Scientists and pharmaceutical companies alike are finally nearing the ending stages of preparing a vaccine for COVID-19 for commercial use. With at least 10 vaccine candidates currently in the early phases of human testing and two candidates likely to receive FDA authorization in the coming weeks, governments and citizens worldwide are eager to begin the end of the ongoing pandemic.

Moderna and Pfizer, two U.S. biopharmaceutical giants, have both recently made announcements highlighting the 95% efficacy and proven safety of their respective vaccines. These two companies plan to apply for emergency authorization from the FDA very soon and expect to have the first doses reach the global market by the start of 2021. While these companies lead the way, several other companies, including Novavax, AstraZeneca, and Johnson & Johnson are expecting to distribute more doses in early 2021.

Although this news is promising, the timeline for successfully vaccinating the global population and ending the pandemic isn’t as short as you would hope. The Duke Global Health Institute, for example, predicts that it’ll take until 2024 for vaccines to reach the entire population. Unfortunately, there are many factors contributing to why the production and distribution of billions of vaccines in a timely matter is impossible. First, there is a shortage of sand used to make glass vials for vaccine storage, and it’ll take up to two years to produce the volume of glass vials needed for 5.6 billion inoculations, which is the rough number of doses that will be needed in order to achieve global herd immunity. Also, in order to avoid spoiling, these vaccines need to be transported and stored below -4°F, with some requiring below -94°F. This puts enormous strain on distribution and has companies like UPS and Lufthansa scrambling to build massive freezer farms near airports to receive vaccines.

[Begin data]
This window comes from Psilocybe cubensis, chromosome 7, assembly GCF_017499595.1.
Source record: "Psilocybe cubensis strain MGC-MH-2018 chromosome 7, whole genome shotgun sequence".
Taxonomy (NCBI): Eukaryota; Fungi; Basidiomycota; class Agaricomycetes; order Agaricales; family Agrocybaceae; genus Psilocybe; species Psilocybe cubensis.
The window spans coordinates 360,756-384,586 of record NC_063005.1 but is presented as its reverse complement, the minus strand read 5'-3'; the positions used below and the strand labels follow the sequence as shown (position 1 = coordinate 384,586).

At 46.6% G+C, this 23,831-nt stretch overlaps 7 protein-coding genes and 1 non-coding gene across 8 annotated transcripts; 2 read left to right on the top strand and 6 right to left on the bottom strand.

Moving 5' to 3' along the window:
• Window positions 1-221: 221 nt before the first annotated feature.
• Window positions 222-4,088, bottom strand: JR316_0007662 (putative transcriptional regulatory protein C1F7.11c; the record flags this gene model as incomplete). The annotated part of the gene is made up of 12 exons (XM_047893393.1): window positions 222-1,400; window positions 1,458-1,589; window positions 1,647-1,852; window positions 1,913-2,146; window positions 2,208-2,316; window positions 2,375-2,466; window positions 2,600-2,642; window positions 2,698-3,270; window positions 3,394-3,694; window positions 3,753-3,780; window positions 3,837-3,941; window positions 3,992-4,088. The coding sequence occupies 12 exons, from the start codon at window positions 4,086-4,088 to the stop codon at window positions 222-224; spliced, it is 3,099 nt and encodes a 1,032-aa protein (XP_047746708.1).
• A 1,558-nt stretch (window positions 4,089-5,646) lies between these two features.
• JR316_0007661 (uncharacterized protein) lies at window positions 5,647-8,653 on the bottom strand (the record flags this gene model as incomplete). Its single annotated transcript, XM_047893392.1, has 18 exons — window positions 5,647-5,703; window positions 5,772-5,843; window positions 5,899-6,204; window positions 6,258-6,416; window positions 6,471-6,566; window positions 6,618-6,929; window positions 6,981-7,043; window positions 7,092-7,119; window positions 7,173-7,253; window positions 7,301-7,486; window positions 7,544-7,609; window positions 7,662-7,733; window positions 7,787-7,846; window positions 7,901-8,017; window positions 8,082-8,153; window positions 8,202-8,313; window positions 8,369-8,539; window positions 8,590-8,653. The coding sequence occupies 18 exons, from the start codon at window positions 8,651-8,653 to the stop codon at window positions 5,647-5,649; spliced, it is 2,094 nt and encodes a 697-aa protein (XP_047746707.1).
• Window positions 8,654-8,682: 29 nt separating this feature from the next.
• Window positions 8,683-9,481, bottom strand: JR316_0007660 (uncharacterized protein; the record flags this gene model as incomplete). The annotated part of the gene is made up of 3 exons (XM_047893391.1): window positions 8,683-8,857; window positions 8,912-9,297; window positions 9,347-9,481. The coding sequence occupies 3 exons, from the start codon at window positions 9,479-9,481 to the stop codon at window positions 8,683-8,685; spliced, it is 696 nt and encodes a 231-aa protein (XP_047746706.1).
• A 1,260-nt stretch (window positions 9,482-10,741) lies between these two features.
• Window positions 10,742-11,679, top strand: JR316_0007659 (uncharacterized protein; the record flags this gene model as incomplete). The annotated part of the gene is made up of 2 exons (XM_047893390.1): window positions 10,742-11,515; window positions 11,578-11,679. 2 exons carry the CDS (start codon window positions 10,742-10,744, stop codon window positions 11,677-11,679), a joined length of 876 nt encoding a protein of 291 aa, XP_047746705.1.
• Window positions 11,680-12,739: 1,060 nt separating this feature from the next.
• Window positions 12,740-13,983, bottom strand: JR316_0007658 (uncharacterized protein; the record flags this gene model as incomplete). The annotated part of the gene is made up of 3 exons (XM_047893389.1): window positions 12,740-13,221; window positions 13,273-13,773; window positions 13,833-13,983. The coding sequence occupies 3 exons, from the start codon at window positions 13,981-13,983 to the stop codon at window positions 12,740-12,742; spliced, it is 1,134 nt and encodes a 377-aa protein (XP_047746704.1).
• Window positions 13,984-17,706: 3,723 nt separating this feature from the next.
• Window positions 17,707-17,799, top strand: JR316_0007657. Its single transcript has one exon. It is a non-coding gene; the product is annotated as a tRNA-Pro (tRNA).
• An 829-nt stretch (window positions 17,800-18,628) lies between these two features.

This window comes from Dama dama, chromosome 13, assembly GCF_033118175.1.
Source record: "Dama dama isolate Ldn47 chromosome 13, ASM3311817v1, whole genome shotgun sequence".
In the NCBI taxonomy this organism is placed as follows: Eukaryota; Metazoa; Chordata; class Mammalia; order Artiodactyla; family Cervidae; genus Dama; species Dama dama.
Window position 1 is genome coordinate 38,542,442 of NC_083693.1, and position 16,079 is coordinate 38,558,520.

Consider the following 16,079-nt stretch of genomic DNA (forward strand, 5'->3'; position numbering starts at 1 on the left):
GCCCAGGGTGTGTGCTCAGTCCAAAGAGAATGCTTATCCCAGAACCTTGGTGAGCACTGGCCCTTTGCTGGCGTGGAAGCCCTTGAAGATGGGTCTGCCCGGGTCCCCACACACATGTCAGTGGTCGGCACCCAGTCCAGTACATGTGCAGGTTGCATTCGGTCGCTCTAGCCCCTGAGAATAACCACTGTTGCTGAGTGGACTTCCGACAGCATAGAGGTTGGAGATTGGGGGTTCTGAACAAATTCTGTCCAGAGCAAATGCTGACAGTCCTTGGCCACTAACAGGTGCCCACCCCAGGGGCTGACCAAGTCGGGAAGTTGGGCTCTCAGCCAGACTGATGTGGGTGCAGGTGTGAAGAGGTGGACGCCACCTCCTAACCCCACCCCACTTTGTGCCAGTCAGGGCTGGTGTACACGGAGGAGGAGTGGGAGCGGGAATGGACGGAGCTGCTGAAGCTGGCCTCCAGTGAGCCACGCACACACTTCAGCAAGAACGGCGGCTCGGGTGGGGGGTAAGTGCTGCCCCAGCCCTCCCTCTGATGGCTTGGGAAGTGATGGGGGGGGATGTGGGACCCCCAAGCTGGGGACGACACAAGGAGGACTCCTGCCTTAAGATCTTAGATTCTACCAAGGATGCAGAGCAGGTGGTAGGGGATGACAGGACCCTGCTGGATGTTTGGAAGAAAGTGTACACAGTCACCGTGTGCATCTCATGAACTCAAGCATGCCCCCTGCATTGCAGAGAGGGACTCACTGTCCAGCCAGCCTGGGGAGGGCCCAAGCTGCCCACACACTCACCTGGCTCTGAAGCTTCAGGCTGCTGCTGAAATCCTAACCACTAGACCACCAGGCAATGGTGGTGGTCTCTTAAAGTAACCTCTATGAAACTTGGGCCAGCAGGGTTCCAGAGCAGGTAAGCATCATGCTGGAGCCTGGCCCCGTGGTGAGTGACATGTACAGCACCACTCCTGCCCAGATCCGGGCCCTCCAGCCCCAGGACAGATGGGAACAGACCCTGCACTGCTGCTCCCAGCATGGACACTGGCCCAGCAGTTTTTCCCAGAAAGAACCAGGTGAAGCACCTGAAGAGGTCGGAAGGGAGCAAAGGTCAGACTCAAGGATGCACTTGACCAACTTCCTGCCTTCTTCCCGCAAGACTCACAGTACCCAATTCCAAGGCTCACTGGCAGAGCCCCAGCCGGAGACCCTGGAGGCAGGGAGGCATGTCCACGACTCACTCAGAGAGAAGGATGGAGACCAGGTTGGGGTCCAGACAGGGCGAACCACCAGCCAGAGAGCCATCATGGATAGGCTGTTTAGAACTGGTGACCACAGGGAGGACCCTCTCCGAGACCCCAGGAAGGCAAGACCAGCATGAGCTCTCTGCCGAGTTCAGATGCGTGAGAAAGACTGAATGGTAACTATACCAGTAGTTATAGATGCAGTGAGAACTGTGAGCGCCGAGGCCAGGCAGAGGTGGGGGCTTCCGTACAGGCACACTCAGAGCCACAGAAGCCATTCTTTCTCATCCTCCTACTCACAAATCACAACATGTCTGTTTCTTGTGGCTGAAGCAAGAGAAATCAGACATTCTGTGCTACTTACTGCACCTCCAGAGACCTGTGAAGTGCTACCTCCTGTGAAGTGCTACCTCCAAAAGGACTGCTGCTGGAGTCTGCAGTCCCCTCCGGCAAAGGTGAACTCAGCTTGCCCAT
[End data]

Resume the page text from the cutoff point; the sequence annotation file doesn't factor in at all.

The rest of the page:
Although mass vaccination likely isn’t possible for the entire population until 2024, high-income countries, like the U.S., the UK, and Japan, will have a much more accelerated timeline. Many high-income countries have pre-purchased enough doses to vaccinate their population several times over. Canada, for instance, has purchased enough to vaccinate its population five times over. This inequity results in an unfortunate predicament in which lower-income countries will be entirely reliant on COVAX, which is an alliance dedicated to providing all lower-income countries with enough doses to cover 20% of each country’s population. While COVAX is helpful, it will not be a sufficient means of helping these countries keep up with those that were able to afford billions of pre-purchased doses. In addition to the sand shortage and temperature requirements, this inequity is another reason why the COVID-19 vaccine supply chain is a long and complicated process.

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